Some months later, I came back to America to give birth to my son, and I removed my niqab, happy that American men didn’t so much as smile at me, let alone try to flirt with me. But I still wore abayat only, and still wore dull, drab colors, so as to not cause attraction with bright, happy colors. When we returned to Egypt later, I maintained that style and tried to just ignore the men who pestered me.
When my divorce was final—Alhamdulillah—I came back to America a broken woman. I had lost my identity as the sheikh’s wife, and with that, I was finally free to dress how I saw fit.
I gave away all of my abayat and began wearing long, knee-length dresses over leggings, coupled with a muted but happy hijab and a weather-suited cardigan. Had I only pulled down my headscarf a bit, I would have blended in perfectly with the hipster fashion trend of baggy clothes and muted tones.
I could finally breathe again, in every sense. Gone were the days of feeling like a monkey on display to be gawked at, try as I may to wrap myself further and further away from non-mahram men. Sure, people still stared in my small town, but my clothing did not scream “Flirt with me, Muslim brother!” or “I’m a foreigner!”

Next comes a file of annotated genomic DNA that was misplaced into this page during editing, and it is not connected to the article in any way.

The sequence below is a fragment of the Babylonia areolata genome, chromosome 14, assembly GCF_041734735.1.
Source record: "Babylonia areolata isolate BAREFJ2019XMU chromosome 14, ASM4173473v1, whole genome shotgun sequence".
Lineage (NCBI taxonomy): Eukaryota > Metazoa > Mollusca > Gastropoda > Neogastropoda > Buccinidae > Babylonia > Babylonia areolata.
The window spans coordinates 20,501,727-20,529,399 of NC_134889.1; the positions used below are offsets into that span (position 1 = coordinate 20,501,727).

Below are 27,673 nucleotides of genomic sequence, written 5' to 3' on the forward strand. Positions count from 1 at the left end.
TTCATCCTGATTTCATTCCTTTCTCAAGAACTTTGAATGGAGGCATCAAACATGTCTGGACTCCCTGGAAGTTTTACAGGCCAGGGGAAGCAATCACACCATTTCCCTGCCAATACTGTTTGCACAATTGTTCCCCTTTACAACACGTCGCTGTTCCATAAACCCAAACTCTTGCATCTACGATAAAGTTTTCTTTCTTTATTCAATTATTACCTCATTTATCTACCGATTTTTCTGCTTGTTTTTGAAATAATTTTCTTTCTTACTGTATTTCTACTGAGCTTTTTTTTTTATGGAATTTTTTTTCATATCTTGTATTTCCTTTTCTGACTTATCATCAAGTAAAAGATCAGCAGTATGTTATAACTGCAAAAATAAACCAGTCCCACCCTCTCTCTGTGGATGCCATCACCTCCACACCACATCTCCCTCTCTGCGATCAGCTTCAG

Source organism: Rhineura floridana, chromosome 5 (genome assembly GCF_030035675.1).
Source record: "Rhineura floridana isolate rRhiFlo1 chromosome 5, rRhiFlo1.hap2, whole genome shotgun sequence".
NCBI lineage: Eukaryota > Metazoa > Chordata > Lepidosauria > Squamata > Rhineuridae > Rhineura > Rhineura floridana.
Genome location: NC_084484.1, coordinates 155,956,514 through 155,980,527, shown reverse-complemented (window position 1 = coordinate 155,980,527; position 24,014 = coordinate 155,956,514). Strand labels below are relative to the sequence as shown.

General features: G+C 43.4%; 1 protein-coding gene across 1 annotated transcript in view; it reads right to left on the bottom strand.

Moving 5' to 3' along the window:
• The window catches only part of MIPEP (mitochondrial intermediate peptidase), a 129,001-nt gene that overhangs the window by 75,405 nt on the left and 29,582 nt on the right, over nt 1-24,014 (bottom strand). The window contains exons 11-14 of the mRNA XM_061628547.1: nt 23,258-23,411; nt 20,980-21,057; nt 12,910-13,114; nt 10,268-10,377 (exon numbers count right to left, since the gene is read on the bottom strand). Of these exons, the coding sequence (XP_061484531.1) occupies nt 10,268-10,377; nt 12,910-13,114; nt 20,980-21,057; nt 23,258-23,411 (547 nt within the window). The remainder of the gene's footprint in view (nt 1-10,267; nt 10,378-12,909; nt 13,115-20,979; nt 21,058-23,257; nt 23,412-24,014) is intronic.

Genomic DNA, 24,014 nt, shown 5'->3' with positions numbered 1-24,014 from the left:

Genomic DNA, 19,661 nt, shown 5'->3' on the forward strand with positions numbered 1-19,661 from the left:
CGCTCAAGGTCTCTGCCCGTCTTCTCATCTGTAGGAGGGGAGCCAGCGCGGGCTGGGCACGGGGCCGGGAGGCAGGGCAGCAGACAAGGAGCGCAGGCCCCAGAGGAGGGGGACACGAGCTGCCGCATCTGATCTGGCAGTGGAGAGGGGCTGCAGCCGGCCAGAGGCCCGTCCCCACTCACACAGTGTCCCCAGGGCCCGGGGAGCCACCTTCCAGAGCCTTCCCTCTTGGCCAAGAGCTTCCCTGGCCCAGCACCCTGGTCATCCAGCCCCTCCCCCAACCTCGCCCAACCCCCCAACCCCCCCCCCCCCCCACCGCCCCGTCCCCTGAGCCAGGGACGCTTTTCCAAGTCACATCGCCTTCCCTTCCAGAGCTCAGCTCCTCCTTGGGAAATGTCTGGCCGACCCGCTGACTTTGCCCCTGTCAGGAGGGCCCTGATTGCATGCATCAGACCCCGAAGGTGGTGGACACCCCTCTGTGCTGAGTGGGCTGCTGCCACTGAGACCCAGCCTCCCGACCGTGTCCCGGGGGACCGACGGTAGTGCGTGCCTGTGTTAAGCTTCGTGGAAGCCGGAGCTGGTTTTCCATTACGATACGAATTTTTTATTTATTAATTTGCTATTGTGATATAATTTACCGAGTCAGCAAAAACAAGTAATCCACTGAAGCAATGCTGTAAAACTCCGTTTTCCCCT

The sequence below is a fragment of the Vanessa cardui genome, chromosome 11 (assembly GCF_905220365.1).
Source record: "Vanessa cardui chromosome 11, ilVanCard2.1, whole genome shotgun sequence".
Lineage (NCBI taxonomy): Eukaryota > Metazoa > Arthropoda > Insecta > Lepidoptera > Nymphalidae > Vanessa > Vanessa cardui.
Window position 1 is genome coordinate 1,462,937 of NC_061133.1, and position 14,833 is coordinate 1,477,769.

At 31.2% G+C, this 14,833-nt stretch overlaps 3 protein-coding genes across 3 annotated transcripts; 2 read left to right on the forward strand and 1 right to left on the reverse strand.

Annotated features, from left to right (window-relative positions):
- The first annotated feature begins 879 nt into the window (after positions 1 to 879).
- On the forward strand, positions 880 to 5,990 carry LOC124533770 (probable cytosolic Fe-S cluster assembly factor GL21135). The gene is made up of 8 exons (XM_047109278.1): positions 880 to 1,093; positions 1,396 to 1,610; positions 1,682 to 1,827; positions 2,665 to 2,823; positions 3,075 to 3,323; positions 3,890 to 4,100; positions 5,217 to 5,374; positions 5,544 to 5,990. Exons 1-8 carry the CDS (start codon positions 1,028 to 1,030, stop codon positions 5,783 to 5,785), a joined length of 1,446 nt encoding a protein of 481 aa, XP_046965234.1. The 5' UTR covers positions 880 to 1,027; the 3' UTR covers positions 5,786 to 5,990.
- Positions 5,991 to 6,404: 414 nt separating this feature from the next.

It was a long road, and I am sure I will evolve even further down the road, but I am so grateful that I was able to allow myself to adapt to my true feelings. I have found a style of hijab that suits me without having to sacrifice my personality or culture.
While covering my body is important, to a degree, it’s not the most important thing in my life or in my relationship with God.
Now I am happy when people—and yes, even male people—smile at me. I smile right back, inviting them to Islam with the warmth my smile conveys.
I wear happy colors because my religion has given me peace and happiness. And because my eyes and my hands and my face are not fitnah. I am not fitnah.